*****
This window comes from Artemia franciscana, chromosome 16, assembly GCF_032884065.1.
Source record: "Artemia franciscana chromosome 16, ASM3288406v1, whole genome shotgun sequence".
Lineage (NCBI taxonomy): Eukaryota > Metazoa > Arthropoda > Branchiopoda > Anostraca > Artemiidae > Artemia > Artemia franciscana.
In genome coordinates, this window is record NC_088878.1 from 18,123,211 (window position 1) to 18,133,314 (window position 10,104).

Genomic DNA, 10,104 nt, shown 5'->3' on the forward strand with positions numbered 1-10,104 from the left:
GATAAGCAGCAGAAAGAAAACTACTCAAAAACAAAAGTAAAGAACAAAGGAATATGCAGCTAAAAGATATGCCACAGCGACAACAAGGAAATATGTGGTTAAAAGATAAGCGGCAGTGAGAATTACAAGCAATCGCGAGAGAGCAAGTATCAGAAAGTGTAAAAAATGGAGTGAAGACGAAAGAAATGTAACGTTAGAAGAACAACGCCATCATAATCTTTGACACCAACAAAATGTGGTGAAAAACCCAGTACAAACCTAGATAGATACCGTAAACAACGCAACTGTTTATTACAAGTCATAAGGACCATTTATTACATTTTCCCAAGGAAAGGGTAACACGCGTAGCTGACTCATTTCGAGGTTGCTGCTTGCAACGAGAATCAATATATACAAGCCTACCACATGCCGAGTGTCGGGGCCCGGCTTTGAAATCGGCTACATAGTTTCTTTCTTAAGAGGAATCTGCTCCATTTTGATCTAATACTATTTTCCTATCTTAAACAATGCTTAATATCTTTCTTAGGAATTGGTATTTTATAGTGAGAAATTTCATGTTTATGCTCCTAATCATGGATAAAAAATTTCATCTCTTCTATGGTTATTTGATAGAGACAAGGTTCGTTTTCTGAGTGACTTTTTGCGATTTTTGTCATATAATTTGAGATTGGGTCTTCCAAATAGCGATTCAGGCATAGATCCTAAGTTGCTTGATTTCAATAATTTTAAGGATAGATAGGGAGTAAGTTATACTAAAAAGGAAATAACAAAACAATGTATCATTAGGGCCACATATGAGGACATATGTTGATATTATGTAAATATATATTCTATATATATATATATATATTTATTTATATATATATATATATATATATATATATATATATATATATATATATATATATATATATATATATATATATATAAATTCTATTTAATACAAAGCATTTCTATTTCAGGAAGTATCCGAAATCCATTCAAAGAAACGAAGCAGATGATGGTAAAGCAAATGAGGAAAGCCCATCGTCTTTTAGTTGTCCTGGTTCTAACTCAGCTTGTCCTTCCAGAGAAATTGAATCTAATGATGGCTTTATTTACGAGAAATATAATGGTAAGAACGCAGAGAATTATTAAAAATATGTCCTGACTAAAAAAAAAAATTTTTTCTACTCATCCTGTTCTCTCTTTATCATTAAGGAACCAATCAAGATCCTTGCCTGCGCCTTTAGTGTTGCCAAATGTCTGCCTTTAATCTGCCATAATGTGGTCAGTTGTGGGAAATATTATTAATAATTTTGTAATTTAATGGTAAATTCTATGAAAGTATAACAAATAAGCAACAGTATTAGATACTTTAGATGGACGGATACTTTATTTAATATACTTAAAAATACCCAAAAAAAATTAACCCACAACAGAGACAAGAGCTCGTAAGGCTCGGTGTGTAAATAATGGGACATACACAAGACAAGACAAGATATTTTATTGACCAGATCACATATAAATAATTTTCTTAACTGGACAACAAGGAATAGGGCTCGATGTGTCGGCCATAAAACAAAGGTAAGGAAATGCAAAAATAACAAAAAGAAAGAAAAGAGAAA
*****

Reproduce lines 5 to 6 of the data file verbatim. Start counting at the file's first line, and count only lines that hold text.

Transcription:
Genomic DNA, 10,104 nt, shown 5'->3' on the forward strand with positions numbered 1-10,104 from the left:
GATAAGCAGCAGAAAGAAAACTACTCAAAAACAAAAGTAAAGAACAAAGGAATATGCAGCTAAAAGATATGCCACAGCGACAACAAGGAAATATGTGGTTAAAAGATAAGCGGCAGTGAGAATTACAAGCAATCGCGAGAGAGCAAGTATCAGAAAGTGTAAAAAATGGAGTGAAGACGAAAGAAATGTAACGTTAGAAGAACAACGCCATCATAATCTTTGACACCAACAAAATGTGGTGAAAAACCCAGTACAAACCTAGATAGATACCGTAAACAACGCAACTGTTTATTACAAGTCATAAGGACCATTTATTACATTTTCCCAAGGAAAGGGTAACACGCGTAGCTGACTCATTTCGAGGTTGCTGCTTGCAACGAGAATCAATATATACAAGCCTACCACATGCCGAGTGTCGGGGCCCGGCTTTGAAATCGGCTACATAGTTTCTTTCTTAAGAGGAATCTGCTCCATTTTGATCTAATACTATTTTCCTATCTTAAACAATGCTTAATATCTTTCTTAGGAATTGGTATTTTATAGTGAGAAATTTCATGTTTATGCTCCTAATCATGGATAAAAAATTTCATCTCTTCTATGGTTATTTGATAGAGACAAGGTTCGTTTTCTGAGTGACTTTTTGCGATTTTTGTCATATAATTTGAGATTGGGTCTTCCAAATAGCGATTCAGGCATAGATCCTAAGTTGCTTGATTTCAATAATTTTAAGGATAGATAGGGAGTAAGTTATACTAAAAAGGAAATAACAAAACAATGTATCATTAGGGCCACATATGAGGACATATGTTGATATTATGTAAATATATATTCTATATATATATATATATATTTATTTATATATATATATATATATATATATATATATATATATATATATATATATATATATATATATATATATATATATAAATTCTATTTAATACAAAGCATTTCTATTTCAGGAAGTATCCGAAATCCATTCAAAGAAACGAAGCAGATGATGGTAAAGCAAATGAGGAAAGCCCATCGTCTTTTAGTTGTCCTGGTTCTAACTCAGCTTGTCCTTCCAGAGAAATTGAATCTAATGATGGCTTTATTTACGAGAAATATAATGGTAAGAACGCAGAGAATTATTAAAAATATGTCCTGACTAAAAAAAAAAATTTTTTCTACTCATCCTGTTCTCTCTTTATCATTAAGGAACCAATCAAGATCCTTGCCTGCGCCTTTAGTGTTGCCAAATGTCTGCCTTTAATCTGCCATAATGTGGTCAGTTGTGGGAAATATTATTAATAATTTTGTAATTTAATGGTAAATTCTATGAAAGTATAACAAATAAGCAACAGTATTAGATACTTTAGATGGACGGATACTTTATTTAATATACTTAAAAATACCCAAAAAAAATTAACCCACAACAGAGACAAGAGCTCGTAAGGCTCGGTGTGTAAATAATGGGACATACACAAGACAAGACAAGATATTTTATTGACCAGATCACATATAAATAATTTTCTTAACTGGACAACAAGGAATAGGGCTCGATGTGTCGGCCATAAAACAAAGGTAAGGAAATGCAAAAATAACAAAAAGAAAGAAAAGAGAAA